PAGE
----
Amyas St. Ives is a man desperate for a legitimate identity in 19th century England. He grew up in an orphanage and escaped to the slums of London as soon as he was able to, fearing the infamous workhouses of England. Soon after returning to England a self-made man after having been sent to the Antipodes for lifting a pound note as a child, he departs for Cornwall, hoping that his unique first name will lead him to his family.
In his search for his true identity, he happens upon the Tremellyn family in Cornwall. There, Amyas begins to believe in the success of his quest for respectability and belonging. Although himself a fishmonger and a member of the lower rungs of society, the widowed Hugo Tremellyn has built his fortune with his fishing ventures and is the most respected personage in his little seaside town. Thus, Amyas begins to court Hugo's biological daughter, Grace, although he is immediately attracted to Amber "No Name," who is the Tremellyn's "gift" from the sea--a foundling.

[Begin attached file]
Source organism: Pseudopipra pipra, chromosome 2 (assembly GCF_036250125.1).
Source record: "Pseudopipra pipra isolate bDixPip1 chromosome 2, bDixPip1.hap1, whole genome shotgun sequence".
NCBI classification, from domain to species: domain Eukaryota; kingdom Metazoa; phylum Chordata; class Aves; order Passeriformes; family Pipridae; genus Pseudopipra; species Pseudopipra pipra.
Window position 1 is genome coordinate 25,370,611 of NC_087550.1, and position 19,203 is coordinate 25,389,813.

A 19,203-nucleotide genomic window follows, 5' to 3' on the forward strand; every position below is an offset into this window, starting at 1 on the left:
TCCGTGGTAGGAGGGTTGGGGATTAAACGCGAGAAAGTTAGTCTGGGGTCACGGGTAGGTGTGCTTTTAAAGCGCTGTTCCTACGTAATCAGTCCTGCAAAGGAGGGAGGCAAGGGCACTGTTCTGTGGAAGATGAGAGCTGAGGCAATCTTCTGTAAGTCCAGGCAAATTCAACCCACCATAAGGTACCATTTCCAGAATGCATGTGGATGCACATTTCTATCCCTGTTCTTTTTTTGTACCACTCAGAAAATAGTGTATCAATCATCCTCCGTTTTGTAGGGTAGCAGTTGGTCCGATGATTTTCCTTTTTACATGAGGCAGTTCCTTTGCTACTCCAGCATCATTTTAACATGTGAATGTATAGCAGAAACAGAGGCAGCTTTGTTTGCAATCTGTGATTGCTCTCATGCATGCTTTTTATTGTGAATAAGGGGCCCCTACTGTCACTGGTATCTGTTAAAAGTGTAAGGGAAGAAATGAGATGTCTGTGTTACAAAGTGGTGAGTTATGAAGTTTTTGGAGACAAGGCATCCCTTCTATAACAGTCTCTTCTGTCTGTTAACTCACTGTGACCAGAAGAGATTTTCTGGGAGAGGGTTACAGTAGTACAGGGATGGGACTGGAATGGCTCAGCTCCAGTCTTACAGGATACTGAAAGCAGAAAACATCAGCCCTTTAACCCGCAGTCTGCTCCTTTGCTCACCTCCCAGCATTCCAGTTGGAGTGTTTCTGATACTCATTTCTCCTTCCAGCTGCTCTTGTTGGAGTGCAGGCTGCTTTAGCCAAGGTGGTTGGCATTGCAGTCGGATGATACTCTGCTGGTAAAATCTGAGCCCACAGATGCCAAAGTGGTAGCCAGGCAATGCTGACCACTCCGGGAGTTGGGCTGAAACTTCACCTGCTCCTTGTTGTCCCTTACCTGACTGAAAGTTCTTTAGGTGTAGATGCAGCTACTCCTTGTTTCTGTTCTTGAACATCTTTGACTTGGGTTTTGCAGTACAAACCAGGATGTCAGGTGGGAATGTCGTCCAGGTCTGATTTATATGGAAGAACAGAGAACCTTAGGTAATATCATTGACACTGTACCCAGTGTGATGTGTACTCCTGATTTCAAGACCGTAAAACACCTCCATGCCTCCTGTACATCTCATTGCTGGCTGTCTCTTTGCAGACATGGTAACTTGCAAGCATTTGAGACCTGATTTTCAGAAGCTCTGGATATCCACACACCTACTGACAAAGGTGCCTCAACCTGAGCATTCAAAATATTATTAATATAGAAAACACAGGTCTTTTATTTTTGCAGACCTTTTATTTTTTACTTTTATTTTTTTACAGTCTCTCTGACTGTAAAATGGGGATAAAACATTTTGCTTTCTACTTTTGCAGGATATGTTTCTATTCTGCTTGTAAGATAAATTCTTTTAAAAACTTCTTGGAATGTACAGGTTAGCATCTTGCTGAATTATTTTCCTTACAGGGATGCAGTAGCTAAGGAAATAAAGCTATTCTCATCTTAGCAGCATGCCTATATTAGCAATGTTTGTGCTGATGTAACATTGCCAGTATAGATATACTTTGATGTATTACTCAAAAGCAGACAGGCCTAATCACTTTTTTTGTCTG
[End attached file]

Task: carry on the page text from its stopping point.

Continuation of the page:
Amber is a warm, competent, loving woman, but like Amyas, suffers from the uncertainty and stigma of not knowing her biological family and true identity. She knows that Amyas is drawn to her, but questions why he courts her adopted sister instead of her. Amyas's attraction to Amber deepens into something more, but his desire to marry Grace and build a new identity outside of his street urchin and "criminal" past sidetracks him. But the two are forced to reconcile their lifelong dreams and present desires after Amyas is expelled from the Tremellyn home for revealing his past and Amber finally discovers her true identity. A rescue in France ensues, followed by the two protagonists' satisfying realization that they can build their future together.
This report prepared by L. Tran